Razer Will Honor Orders Made With Unauthorized Discount Code
Even though the faulty code took 90 percent off the standard price of gear, Razer will be shipping out the orders made earlier in the week.
Razer will be honoring the bulk of the purchases made earlier this week by consumers using an unauthorized promo code. Even though these discounts took 90 percent off the standard price for the company’s high-quality gaming peripherals, CEO Min-Liang Tan confirmed that people will get the goods that they paid for.
It was Razer's online store in the U.K. that was allowing users to input a code that slashed the price of its products, but it was only recently that the company actually knew why this was happening. Polygon was first to contact the company for comment, and today, Tan took to Facebook to clear up the situation.
“A few days ago, a coupon code that provided a discount of 90 percent off Razer products at our U.K. Razerzone store went viral and thousands of orders were placed in the space of a couple of hours. This coupon code was NOT authorized nor approved by Razer and was generated by a third party to test our shopping cart (and left in our system unknown to us till now),” the statement reads. “When we discovered this, we had to shut down our site for a bit until we figured out what was going on.”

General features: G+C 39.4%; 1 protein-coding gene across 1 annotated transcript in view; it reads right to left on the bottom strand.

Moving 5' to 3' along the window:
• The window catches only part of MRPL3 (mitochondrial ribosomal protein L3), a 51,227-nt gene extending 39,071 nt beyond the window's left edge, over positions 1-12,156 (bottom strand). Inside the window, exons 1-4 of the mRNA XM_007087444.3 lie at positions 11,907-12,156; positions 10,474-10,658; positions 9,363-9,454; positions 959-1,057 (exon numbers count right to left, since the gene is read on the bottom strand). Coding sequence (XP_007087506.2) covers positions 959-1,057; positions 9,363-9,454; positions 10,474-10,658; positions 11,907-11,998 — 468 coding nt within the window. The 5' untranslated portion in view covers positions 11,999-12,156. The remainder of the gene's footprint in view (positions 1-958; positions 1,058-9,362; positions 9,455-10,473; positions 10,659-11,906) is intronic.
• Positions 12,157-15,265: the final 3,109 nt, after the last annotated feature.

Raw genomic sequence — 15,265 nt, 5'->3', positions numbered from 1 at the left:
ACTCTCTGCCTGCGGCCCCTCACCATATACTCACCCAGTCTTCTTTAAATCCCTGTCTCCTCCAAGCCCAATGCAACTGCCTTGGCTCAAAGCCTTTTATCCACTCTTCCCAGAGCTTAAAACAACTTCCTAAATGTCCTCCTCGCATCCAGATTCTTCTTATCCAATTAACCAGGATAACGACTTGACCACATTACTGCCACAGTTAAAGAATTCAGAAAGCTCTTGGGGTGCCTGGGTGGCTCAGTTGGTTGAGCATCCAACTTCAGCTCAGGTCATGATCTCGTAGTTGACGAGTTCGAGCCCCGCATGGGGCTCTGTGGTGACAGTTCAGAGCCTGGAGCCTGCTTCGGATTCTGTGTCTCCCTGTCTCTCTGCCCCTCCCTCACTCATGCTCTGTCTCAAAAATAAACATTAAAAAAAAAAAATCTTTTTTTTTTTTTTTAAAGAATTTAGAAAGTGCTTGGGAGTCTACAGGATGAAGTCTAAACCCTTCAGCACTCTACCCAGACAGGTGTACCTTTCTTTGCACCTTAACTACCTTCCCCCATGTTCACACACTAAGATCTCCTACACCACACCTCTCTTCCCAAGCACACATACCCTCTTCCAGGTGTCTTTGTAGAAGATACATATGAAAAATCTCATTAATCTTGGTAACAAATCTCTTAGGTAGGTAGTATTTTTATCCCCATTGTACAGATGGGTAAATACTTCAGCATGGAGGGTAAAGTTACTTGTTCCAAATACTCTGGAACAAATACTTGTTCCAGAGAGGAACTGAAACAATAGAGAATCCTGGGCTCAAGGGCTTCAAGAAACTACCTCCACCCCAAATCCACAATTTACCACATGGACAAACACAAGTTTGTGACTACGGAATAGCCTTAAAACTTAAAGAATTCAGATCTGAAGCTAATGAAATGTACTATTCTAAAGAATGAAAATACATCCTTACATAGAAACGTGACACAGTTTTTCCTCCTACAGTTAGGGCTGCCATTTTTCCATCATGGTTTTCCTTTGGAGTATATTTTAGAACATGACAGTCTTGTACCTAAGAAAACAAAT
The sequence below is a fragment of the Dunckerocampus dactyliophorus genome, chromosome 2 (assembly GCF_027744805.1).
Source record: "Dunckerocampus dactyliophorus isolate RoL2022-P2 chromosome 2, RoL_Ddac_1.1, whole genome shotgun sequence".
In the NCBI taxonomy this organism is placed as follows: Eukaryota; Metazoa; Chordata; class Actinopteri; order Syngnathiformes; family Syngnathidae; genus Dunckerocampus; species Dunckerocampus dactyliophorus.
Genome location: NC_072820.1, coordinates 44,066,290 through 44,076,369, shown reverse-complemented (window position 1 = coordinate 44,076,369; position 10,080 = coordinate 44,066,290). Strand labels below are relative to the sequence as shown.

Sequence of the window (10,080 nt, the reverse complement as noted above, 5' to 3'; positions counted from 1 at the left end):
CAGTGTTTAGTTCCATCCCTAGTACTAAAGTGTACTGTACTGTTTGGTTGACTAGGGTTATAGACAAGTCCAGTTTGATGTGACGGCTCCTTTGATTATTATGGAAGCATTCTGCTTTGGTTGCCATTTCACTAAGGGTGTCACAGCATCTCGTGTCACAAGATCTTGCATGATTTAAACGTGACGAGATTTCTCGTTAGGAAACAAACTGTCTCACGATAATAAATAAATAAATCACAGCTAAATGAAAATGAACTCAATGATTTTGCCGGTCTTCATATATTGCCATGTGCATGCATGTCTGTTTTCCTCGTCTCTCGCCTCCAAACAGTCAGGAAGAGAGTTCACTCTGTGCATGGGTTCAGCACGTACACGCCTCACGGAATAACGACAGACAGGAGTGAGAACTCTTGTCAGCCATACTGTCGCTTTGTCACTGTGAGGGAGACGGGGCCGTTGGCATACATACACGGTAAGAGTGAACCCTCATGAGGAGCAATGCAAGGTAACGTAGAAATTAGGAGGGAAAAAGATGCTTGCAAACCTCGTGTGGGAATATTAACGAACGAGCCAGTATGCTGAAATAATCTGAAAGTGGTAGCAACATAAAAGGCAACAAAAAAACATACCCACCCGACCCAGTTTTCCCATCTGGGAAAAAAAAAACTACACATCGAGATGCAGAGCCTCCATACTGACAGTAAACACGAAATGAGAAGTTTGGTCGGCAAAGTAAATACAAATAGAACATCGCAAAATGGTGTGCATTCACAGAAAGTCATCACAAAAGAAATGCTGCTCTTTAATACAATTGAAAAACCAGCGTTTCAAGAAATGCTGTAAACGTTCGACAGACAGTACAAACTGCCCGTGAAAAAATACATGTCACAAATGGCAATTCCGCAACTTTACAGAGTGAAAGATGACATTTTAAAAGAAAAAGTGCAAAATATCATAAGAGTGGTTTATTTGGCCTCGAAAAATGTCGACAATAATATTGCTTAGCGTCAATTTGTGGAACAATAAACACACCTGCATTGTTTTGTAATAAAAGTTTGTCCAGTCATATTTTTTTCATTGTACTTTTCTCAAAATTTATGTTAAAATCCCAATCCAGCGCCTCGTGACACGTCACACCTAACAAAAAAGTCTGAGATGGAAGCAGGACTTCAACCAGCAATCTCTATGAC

Although Razer has the right to cancel all of these orders, Tan has decided to go through with the process and take the financial hit on the chin.
“While we have the option of cancelling the orders legally, we’ve always had a customer comes first policy at Razer and in respect of this incident, we have decided to honor the orders that were placed using the unauthorized code by Razer fans buying single products for their own use,” Tan continued. “Unfortunately, as the products are being sold well below their cost, it will likely cost us an insane amount of losses to make good on the orders which will really really hurt us as we’re still a small company – that much said, we want to do right by the community.”
Those who bought in bulk will only be able to apply the discount on a single item. Due to high demand, the process of shipping all the gear out to consumers is expected to take a little over a month.
This will be a costly problem on Razer’s part, but that doesn’t mean all’s bad for the gaming group. Both the world’s most powerful gaming tablet and a line of left-handed mice should help draw some positive buzz for Razer in 2013.